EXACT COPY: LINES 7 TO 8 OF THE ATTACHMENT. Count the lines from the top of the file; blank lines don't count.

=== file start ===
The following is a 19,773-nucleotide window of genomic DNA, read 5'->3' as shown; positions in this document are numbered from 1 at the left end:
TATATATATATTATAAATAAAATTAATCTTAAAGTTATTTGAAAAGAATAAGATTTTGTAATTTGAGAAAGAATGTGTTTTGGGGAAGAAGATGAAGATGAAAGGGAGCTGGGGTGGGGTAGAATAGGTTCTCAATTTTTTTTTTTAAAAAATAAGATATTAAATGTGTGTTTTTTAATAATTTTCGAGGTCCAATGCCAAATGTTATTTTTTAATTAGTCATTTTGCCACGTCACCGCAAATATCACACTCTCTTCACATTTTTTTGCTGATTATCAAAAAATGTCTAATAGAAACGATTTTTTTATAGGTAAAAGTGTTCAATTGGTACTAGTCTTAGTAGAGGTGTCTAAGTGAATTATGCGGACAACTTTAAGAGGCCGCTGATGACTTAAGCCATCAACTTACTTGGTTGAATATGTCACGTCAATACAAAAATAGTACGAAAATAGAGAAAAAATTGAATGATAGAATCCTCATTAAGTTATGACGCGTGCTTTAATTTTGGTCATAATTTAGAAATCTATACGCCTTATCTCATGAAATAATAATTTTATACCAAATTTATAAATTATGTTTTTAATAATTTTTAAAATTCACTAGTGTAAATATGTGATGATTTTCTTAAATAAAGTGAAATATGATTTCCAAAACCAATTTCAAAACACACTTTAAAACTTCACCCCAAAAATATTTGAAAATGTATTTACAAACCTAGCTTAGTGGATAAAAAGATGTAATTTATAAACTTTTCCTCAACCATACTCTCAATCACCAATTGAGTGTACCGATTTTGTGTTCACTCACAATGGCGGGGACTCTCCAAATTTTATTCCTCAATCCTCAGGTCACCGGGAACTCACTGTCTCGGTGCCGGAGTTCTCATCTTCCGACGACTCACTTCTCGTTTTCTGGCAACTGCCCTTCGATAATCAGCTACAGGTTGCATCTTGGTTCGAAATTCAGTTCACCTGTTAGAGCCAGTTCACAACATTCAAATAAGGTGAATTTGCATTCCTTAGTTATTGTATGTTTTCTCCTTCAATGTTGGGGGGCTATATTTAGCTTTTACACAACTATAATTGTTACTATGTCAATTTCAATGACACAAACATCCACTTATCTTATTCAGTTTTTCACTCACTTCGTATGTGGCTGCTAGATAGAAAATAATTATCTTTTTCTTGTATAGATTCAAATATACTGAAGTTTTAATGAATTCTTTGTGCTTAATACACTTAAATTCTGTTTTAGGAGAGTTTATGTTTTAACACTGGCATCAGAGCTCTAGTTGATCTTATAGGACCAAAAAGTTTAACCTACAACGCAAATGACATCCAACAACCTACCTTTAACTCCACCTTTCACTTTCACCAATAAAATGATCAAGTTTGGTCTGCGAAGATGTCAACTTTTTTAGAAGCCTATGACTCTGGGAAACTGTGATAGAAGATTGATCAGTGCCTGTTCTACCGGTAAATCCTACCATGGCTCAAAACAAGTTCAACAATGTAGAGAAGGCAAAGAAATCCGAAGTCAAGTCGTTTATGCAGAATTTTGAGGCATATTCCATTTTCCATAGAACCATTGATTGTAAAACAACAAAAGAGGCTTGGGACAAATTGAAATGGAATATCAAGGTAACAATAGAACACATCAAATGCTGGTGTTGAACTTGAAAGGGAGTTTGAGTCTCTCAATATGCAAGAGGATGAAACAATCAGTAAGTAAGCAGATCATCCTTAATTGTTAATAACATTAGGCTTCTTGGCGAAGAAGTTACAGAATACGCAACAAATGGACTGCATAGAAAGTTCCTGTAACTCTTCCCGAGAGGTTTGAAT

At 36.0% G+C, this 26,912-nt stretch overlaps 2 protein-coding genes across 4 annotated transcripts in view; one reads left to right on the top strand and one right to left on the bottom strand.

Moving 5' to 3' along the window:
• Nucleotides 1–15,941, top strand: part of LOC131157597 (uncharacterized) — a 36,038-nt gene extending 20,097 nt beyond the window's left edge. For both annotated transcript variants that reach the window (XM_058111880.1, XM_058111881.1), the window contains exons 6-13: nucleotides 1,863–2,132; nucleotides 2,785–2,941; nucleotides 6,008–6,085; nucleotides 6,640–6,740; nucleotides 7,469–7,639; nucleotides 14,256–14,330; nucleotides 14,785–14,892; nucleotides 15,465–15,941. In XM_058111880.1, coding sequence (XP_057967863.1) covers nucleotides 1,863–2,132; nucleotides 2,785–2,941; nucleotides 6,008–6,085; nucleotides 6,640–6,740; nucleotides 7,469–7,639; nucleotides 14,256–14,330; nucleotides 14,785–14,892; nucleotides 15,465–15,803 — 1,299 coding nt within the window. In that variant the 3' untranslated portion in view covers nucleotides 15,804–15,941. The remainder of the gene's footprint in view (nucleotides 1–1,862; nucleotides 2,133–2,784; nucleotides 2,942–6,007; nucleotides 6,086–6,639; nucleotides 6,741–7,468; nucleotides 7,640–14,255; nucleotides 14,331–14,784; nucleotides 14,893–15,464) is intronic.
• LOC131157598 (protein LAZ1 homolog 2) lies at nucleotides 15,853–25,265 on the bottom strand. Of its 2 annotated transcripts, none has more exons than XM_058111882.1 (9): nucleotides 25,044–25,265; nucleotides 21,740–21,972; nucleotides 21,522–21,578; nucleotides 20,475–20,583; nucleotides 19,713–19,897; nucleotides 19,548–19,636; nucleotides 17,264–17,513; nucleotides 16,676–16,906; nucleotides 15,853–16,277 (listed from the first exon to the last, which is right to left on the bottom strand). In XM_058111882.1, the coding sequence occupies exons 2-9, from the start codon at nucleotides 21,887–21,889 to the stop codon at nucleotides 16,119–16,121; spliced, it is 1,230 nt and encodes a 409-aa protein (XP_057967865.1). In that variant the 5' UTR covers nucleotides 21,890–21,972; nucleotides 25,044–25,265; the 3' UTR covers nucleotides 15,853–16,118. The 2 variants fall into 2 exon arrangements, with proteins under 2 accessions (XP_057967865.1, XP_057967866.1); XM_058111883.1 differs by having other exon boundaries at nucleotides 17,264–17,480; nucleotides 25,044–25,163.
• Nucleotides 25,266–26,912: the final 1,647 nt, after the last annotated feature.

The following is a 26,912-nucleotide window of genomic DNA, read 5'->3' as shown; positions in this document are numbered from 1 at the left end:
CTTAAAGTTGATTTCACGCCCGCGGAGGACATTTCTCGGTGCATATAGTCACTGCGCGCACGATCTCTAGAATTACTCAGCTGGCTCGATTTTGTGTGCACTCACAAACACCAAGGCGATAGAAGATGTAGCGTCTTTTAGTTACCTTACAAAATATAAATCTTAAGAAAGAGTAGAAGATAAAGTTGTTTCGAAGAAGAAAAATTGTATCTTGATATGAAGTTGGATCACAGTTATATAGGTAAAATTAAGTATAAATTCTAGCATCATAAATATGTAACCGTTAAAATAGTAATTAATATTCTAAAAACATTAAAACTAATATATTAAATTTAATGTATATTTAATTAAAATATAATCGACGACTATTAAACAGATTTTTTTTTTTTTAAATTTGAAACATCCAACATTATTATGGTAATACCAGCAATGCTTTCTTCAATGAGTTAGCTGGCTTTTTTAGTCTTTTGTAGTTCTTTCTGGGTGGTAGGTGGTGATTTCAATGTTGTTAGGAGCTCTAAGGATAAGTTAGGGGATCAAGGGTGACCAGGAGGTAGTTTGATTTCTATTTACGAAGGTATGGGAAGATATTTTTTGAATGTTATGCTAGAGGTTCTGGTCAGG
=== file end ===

• Nucleotides 25,266–26,912: the final 1,647 nt, after the last annotated feature.

The following is a 26,912-nucleotide window of genomic DNA, read 5'->3' as shown; positions in this document are numbered from 1 at the left end: